Interview With Paul Tonks
PHILIP KAUFMAN REMEMBERS"I knew Denny in college, and we were friends in San Francisco for a number of years. When the opportunity to do a score with him came up, I really thought that the film's nature of paranoia was ideal for him. Rather than Denny as a psychiatrist trying to cure paranoia, I thought he would be perfect to try and create paranoia! I thought it was an interesting thing for a psychiatrist to do, being an expert on the thing, and I thought that Denny's score was spot on. Plus the jazz inflection he was able to give it was great for San Francisco at that time.
"I've asked him to do others, but so much time is required to do a music score, and he has a full practice so can't take the time out. But I was so grateful 20 years ago; because I was able to work closely with him and he had all these wonderful ideas. He came on as most composers do once we were finished. I know I had some battles to fight to get him on board because he hadn't really done a score prior to that. I took the producer to a jazz club to see Denny perform. I think that helped get him the job.
"A lot of composers will pull a score out of the trunk so to speak. Denny's just not that type of guy. For him it has to be totally original. Body Snatchers was so perfect because paranoia was so pervasive in the piece, that Denny was able to reach into his psychiatry practice and pull out notes and sounds. I know people at the time thought it was one of the best scores they'd heard.
This score is something that's been sort of lost in time, although I would hesitate a guess that it's been oft copied! I do think it was seized upon by a lot of people. At the time we were trying to make not just a science fiction movie but also a film noir, which was not widely used at the time. We tried to use some black and white lighting and create that noirish atmosphere. And Denny was able to bring colours in the music to match that tone. In many ways while it was a study of paranoia, it was meant to be humorous in many ways and some aspects of Denny's score have a kind of playfulness. It isn't the kind of standard droning notes of dread. It's a much more active score, and playful and thoughtful than most composers would give you.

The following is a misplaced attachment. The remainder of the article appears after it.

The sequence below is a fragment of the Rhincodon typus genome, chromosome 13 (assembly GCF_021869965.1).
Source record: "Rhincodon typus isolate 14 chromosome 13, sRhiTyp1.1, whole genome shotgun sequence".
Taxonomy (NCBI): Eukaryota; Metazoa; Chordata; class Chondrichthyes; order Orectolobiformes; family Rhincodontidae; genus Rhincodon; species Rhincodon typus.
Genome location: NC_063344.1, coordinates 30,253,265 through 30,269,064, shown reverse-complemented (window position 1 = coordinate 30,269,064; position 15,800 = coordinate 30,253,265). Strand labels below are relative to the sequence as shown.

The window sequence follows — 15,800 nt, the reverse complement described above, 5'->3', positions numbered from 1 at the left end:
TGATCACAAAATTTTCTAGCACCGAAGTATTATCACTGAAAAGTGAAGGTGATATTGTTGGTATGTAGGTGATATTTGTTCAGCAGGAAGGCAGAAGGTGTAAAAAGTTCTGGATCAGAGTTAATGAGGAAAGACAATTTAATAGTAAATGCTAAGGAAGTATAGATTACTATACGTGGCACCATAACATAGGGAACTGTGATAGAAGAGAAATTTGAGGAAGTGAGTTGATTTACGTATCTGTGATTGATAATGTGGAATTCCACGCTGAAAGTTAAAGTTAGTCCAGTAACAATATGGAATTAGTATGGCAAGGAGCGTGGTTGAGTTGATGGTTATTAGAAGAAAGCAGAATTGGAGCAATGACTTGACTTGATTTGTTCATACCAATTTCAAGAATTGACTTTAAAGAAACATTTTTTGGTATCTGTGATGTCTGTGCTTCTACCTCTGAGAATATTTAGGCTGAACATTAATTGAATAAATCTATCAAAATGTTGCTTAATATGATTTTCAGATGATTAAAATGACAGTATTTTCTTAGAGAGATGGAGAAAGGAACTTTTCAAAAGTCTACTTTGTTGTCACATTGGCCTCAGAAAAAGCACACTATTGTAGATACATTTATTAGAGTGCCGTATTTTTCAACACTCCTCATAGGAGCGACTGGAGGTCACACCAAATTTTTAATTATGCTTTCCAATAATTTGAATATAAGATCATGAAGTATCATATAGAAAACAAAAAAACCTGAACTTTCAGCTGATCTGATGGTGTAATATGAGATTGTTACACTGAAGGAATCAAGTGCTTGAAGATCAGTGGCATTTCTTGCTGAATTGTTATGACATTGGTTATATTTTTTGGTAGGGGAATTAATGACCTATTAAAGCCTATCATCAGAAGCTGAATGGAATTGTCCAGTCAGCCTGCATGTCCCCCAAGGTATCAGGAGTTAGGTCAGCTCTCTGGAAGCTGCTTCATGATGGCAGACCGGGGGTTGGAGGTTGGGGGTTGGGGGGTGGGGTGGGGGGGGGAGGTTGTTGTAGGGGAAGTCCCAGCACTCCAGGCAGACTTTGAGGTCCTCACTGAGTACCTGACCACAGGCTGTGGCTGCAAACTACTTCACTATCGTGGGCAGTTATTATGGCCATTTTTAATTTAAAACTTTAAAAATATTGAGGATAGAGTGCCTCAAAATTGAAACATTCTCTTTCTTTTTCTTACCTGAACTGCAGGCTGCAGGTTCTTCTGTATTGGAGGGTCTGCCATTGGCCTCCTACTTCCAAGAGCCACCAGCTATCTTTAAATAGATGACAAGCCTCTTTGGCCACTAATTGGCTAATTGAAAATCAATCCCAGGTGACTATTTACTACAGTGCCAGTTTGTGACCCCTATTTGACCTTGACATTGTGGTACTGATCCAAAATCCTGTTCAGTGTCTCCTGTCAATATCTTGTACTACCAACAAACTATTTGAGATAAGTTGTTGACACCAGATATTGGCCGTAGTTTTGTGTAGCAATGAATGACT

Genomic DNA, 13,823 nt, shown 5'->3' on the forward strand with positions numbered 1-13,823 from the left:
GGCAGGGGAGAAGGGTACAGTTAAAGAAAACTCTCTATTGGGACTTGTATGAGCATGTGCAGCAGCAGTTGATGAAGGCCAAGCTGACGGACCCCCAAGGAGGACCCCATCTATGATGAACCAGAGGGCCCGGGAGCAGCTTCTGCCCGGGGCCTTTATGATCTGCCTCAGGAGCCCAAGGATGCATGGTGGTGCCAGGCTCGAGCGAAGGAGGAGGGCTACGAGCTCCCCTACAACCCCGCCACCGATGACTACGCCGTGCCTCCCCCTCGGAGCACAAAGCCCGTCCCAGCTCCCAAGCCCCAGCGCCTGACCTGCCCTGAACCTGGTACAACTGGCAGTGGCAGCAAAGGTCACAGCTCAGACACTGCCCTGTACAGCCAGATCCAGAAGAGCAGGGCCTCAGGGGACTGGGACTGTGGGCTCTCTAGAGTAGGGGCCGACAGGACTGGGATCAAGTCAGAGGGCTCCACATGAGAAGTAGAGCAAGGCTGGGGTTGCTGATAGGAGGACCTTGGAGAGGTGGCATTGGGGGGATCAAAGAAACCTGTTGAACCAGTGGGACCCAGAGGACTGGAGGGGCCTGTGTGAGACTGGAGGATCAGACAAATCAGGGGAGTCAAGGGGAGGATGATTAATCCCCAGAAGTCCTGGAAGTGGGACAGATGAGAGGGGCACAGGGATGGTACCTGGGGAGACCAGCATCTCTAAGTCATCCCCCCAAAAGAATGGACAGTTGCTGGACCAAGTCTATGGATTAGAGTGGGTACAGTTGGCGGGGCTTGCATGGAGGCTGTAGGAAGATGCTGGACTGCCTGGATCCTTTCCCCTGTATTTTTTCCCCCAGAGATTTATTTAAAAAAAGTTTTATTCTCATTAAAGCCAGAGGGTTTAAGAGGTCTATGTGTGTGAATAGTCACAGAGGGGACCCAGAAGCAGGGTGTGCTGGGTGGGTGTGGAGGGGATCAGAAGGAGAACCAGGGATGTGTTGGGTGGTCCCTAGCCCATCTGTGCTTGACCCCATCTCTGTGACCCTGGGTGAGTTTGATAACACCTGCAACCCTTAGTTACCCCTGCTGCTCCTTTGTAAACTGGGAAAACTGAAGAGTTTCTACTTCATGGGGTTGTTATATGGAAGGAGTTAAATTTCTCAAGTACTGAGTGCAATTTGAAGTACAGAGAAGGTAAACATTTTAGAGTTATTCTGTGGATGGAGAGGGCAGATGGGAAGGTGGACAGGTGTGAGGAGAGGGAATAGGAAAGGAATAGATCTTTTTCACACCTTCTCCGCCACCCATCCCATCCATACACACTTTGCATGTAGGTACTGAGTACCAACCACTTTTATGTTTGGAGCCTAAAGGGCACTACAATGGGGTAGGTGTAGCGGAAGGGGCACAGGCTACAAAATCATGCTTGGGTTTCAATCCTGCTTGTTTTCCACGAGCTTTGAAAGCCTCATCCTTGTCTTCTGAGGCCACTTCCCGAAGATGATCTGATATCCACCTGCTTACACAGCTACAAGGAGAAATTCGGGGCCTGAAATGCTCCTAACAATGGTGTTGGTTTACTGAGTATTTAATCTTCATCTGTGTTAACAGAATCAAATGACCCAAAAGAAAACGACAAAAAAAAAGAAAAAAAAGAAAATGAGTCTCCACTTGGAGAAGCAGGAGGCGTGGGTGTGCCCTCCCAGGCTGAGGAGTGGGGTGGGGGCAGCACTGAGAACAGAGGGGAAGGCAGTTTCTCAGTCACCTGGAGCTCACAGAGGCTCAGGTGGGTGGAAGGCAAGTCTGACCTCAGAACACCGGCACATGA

"With a film score it's always a question of where does the score belong? Does it play over the whole movie? Does it play over the subjective feelings of a character? Where does each cue lie and come in? It's very hard to get a unity of instrumentation and conceptualisation rather than being just sort of shameless, which a lot of composers are. They just give you a shameless big orchestral score without really pinpointing what that score is enhancing. Denny is a very articulate man and these things were largely what our conversations were about. It was a wonderful memorable experience for me."